Steppy Pants Review: Walk Hard

By Rob Rich |
The Good

Goofy ragdolls are funny to watch

Walking past Game Center friends and other players is very satisfying

Plenty of outfits to unlock

The Bad

Borrows the Crossy Road style a bit too liberally

Drains the battery at a somewhat alarming rate

It’d be easy to write-off Steppy Pants as yet another attempt to cash in on the “blank-y blank” game craze, but naming conventions aside, it’s actually quite enjoyable. Not just for a self-proclaimed walking simulator, but as an easy to pick up and hard to put down exercise in frustration.

Don’t worry — I mean the good kind of frustration. The kind that’s become a pillar of the mobile games industry.

The entire point of Steppy Pants is to walk forward. Just tap to lift a leg, then release to step down. Each successive step will alternate between left and right automatically, so tapping is all there is to it. Except it’s not.


As should be expected, the sidewalk is full of cracks: cracks between concrete sections, gaps between crosswalk lines, and so on. Stepping on one of these cracks results in immediate failure, with the awkward ragdoll of a main character flopping over dramatically before returning to the last checkpoint. Avoiding these cracks is what makes Steppy Pants so darn tricky. Holding down for too long, or not long enough, can easily land a foot on a crack and prematurely end a run (or walk. Whatever.)

High scores are determined by how many steps are taken in succession, but there’s also an overall distance counter that’s sort of its own separate kind of scoreboard. This is pretty nice, because it puts players under less pressure to perform perfectly every single time. Instead of worrying about getting a new personal best (which they can certainly still fret over if they’d like), they can steadily improve their overall distance traveled. Seeing other goofy characters standing off to the side as score markers for Game Center friends and other players is also a really nice touch. Breezing past a buddy or seeing someone off in the distance can be fantastic motivators.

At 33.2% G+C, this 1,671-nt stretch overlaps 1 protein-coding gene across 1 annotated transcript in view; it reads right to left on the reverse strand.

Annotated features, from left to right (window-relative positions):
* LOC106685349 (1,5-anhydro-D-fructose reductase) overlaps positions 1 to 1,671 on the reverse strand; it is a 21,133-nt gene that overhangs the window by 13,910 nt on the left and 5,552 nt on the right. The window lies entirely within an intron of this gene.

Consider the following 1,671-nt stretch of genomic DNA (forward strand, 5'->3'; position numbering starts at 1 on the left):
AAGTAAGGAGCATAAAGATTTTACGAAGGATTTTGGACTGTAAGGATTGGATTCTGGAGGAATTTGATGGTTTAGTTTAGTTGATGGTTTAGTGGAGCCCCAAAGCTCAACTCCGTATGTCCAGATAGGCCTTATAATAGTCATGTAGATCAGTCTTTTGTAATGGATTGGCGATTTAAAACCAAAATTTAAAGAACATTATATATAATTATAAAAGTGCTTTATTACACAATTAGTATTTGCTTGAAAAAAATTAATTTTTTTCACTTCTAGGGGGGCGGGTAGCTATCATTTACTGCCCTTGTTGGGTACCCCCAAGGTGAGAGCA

Another thing designed to keep people coming back is the large assortment of mix-and-match outfits. Every 100 coins earned (via waiting long enough or by picking them up while walking) provides one spin of a rather large slot machine. In turn, that slot machine determines what will launch the main character forward (I don’t know) along some weird sort of prize-themed distance meter. Wherever they land, that’s what gets unlocked. New outfit pieces don’t afford any special bonuses or anything, but they do provide a nice incentive. As does seeing the weird combinations other players have come up with.

A weird gripe I have, especially in light how many other mobile games are guilty of this, is that Steppy Pants borrows a little too much from Crossy Road’s design. The gameplay itself is very different, but the general visual style and gacha-style unlocks might be a little too close for comfort. Although what really made me raise an eyebrow was just how similar the menu buttons look, as well as how the distribution of coins is handled. I mean it’s a solid approach, and one that doesn’t feel overbearing like many other free games, but I was legitimately shocked to see that Hipster Whale (the Crossy Road developers) didn’t have their name attached to this one.


A more traditional concern, but one that’s still not great, is that of performance. I have no qualms with how Steppy Pants performs on the screen, but I’m not okay with how it seems to sap my phone’s battery. I don’t know what’s going on under the metaphorical hood, but whatever it is chews through power faster than other, far more graphically demanding games.

Really though, aside from the questionably familiar style and a potential “memory leak” or processing snafu or whatever, Steppy Pants is a fantastic “just one more try” sort of game. It’s super easy to get into, but much more difficult to put down. Especially once other players and Game Center friends start lining the sidewalk.

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